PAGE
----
James Liley(Juvenile Diabetes Research Foundation, Dep. of Medical Genetics, University of Cambridge, UK):
Approaches to disease heterogeneity in genomic analysis
Siobhan Connolly (Trinity College Dublin, Ireland):
Investigation of Assortative Mating in Autism Spectrum Disorders

Post-conference drinks (Prince Arthur Pub)  (17:30 – late)


Poster List
Poster Session I: (10:30 – 11:15 and 13h-13h30)

Mark Hill (University College London, UK – University of Sussex, UK)

‘Identification and characterisation of sexually antagonistic loci in Drosophila melanogaster’

Kevin Rue-Albrecht (University College Dublin, Ireland)

‘GOexpress: A R/Bioconductor package for the identification and visualisation of robust gene ontology signatures through supervised clustering of gene expression data’

John Lees (Wellcome Trust Sanger Institute, UK)

‘Using hierarchical models to determine bacterial virulence from short read sequence data’

Oliver Pain (Birkbeck, University of London, UK – London School of Hygiene and Tropical Medicine, UK – King’s College London, UK.)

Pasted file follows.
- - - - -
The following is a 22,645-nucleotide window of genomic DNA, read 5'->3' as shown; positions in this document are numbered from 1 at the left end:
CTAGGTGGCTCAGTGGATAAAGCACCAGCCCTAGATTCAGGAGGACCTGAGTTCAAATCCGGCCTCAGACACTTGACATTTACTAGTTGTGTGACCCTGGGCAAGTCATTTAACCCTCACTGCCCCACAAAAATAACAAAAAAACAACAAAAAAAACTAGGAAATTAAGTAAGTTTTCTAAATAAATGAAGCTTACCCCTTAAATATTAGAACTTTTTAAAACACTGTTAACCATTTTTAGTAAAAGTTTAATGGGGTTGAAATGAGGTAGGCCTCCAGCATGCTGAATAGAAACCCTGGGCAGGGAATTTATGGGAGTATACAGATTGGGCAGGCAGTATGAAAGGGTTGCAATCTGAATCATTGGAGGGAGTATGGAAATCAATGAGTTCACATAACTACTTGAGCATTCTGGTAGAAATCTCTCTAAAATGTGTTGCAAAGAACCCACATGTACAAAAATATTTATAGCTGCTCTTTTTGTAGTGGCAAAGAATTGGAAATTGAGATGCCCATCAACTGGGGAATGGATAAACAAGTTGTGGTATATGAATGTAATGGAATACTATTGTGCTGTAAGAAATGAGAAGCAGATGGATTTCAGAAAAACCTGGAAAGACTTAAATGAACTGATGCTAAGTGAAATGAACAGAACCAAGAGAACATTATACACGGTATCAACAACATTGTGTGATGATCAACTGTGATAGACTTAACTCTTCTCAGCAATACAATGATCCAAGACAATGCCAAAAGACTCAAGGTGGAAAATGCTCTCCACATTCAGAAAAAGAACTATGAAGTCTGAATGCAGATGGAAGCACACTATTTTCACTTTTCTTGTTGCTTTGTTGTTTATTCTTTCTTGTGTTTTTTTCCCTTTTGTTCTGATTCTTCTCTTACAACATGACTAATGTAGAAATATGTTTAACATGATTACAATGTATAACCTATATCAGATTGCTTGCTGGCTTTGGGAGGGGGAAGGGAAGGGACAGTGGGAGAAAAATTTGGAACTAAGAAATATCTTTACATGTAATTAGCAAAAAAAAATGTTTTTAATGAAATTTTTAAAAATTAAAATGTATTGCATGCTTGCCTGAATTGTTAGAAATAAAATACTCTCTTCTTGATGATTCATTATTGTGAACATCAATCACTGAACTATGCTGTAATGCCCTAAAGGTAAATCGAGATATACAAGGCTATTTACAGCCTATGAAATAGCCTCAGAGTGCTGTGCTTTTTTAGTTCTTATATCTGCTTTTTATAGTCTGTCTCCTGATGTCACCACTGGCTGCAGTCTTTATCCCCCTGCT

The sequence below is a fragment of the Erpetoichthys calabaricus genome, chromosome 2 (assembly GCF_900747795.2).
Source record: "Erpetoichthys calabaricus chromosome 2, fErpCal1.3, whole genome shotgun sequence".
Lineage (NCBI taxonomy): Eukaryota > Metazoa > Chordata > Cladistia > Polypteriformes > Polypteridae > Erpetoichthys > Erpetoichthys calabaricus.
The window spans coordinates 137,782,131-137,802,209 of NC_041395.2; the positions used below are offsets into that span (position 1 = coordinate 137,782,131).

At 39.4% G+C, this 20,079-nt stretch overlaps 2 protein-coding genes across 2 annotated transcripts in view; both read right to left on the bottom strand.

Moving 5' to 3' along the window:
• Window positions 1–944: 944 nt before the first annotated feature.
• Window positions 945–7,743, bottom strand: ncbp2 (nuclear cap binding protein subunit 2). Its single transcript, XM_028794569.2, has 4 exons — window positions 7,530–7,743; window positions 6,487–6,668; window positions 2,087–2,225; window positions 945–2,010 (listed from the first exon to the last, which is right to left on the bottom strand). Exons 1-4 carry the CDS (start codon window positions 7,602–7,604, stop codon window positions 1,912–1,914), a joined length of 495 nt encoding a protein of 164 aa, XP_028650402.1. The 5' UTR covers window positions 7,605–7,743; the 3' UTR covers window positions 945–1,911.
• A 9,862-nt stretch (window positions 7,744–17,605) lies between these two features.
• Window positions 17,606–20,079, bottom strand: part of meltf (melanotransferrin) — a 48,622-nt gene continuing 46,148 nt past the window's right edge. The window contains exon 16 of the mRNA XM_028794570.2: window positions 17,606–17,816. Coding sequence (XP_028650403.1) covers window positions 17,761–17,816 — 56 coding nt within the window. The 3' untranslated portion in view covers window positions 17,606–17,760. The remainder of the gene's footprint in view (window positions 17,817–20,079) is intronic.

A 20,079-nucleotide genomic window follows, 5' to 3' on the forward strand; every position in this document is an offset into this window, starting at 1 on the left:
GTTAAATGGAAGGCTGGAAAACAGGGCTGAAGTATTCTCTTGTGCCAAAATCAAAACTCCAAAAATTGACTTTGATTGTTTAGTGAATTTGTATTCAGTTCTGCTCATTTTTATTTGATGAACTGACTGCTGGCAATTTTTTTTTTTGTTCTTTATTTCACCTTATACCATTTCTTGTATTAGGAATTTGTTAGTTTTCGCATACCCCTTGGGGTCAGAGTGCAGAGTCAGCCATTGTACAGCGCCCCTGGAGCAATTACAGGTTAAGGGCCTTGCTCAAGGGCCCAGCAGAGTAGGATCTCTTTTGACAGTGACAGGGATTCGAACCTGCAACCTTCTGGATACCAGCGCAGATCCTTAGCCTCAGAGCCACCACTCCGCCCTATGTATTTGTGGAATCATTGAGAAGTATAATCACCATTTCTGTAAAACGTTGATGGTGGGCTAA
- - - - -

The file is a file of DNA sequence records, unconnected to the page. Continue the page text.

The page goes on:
‘Genome-wide Association Study of Specific Psychotic Experiences in Adolescence’

Rosina Savisaar (University of Bath, UK)

‘No evidence for avoidance of exonic splice enhancers in intronless genes’

Katrina de Lange (Wellcome Trust Sanger Institute, UK)

‘Rare variation association testing in low coverage whole genome sequences, when confounded by read depth’

Sebastian Steinhauser (IPMB, Heidelberg University Germany – German Cancer Research Institute DKFZ Heidelberg)

‘A comprehensive comparison of tools for differential ChIP-seq analysis’

Sarah Earle (Nuffield Department of Medicine, Oxford University, UK)

‘Test-driving genome wide association studies in Staphylococcus aureus’

Robyn E Wootton (University of Warwick, UK – University of Bristol, UK)

‘A Genetic Investigation of Wellbeing’

Yunfeng Ruan (Shanghai Jiao Tong University, China – Shanghai Pulmonary Hospital, China)

‘Multivariate gene association study of advanced NSCLC patients’ response to targeted drugs’

Daniel P. Temko (University College London, UK)

‘Modelling the growth of ultramutator cancers, and explaining their good prognosis’

Katie Burnham (Wellcome Trust Centre for Human Genetics, University of Oxford, UK – William Harvey Research Institute, Barts and The London School of Medicine, UK – Imperial College, London, UK – John Radcliffe Hospital, Oxford, UK)